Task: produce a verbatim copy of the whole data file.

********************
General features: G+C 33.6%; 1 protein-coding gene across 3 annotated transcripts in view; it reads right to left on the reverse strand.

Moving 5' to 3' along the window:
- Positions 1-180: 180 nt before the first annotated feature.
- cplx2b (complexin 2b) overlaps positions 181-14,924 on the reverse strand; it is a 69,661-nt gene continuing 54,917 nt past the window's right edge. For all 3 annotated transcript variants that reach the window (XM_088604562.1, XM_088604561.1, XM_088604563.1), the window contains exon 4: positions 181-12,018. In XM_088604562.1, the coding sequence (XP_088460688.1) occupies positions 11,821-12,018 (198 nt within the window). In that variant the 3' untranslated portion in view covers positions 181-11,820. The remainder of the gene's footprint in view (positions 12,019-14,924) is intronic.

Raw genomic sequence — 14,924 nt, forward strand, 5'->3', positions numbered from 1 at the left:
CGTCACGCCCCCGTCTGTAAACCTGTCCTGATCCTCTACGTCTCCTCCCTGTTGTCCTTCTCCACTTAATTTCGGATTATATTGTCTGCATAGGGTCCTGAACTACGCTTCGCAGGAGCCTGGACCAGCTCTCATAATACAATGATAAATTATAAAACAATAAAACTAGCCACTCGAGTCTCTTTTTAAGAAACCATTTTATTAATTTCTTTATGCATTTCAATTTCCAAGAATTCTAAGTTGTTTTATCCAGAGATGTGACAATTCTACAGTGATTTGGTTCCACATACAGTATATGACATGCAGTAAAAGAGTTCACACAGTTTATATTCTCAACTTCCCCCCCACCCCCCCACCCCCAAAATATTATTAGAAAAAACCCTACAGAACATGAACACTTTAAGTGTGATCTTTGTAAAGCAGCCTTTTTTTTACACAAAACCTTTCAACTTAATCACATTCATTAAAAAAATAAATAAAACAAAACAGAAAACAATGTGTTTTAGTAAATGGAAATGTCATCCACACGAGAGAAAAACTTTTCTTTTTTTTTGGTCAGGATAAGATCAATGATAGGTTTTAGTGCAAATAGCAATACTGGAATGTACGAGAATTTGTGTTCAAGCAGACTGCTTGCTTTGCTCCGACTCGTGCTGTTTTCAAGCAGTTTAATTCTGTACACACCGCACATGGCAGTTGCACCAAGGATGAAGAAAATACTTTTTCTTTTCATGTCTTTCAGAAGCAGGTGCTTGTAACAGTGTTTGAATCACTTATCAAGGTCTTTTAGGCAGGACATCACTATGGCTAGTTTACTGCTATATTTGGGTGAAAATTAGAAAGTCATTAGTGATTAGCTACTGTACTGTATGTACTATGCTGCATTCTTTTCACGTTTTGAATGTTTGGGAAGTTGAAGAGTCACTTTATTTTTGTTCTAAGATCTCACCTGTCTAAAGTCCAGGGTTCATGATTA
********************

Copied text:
General features: G+C 33.6%; 1 protein-coding gene across 3 annotated transcripts in view; it reads right to left on the reverse strand.

Moving 5' to 3' along the window:
- Positions 1-180: 180 nt before the first annotated feature.
- cplx2b (complexin 2b) overlaps positions 181-14,924 on the reverse strand; it is a 69,661-nt gene continuing 54,917 nt past the window's right edge. For all 3 annotated transcript variants that reach the window (XM_088604562.1, XM_088604561.1, XM_088604563.1), the window contains exon 4: positions 181-12,018. In XM_088604562.1, the coding sequence (XP_088460688.1) occupies positions 11,821-12,018 (198 nt within the window). In that variant the 3' untranslated portion in view covers positions 181-11,820. The remainder of the gene's footprint in view (positions 12,019-14,924) is intronic.

Raw genomic sequence — 14,924 nt, forward strand, 5'->3', positions numbered from 1 at the left:
CGTCACGCCCCCGTCTGTAAACCTGTCCTGATCCTCTACGTCTCCTCCCTGTTGTCCTTCTCCACTTAATTTCGGATTATATTGTCTGCATAGGGTCCTGAACTACGCTTCGCAGGAGCCTGGACCAGCTCTCATAATACAATGATAAATTATAAAACAATAAAACTAGCCACTCGAGTCTCTTTTTAAGAAACCATTTTATTAATTTCTTTATGCATTTCAATTTCCAAGAATTCTAAGTTGTTTTATCCAGAGATGTGACAATTCTACAGTGATTTGGTTCCACATACAGTATATGACATGCAGTAAAAGAGTTCACACAGTTTATATTCTCAACTTCCCCCCCACCCCCCCACCCCCAAAATATTATTAGAAAAAACCCTACAGAACATGAACACTTTAAGTGTGATCTTTGTAAAGCAGCCTTTTTTTTACACAAAACCTTTCAACTTAATCACATTCATTAAAAAAATAAATAAAACAAAACAGAAAACAATGTGTTTTAGTAAATGGAAATGTCATCCACACGAGAGAAAAACTTTTCTTTTTTTTTGGTCAGGATAAGATCAATGATAGGTTTTAGTGCAAATAGCAATACTGGAATGTACGAGAATTTGTGTTCAAGCAGACTGCTTGCTTTGCTCCGACTCGTGCTGTTTTCAAGCAGTTTAATTCTGTACACACCGCACATGGCAGTTGCACCAAGGATGAAGAAAATACTTTTTCTTTTCATGTCTTTCAGAAGCAGGTGCTTGTAACAGTGTTTGAATCACTTATCAAGGTCTTTTAGGCAGGACATCACTATGGCTAGTTTACTGCTATATTTGGGTGAAAATTAGAAAGTCATTAGTGATTAGCTACTGTACTGTATGTACTATGCTGCATTCTTTTCACGTTTTGAATGTTTGGGAAGTTGAAGAGTCACTTTATTTTTGTTCTAAGATCTCACCTGTCTAAAGTCCAGGGTTCATGATTA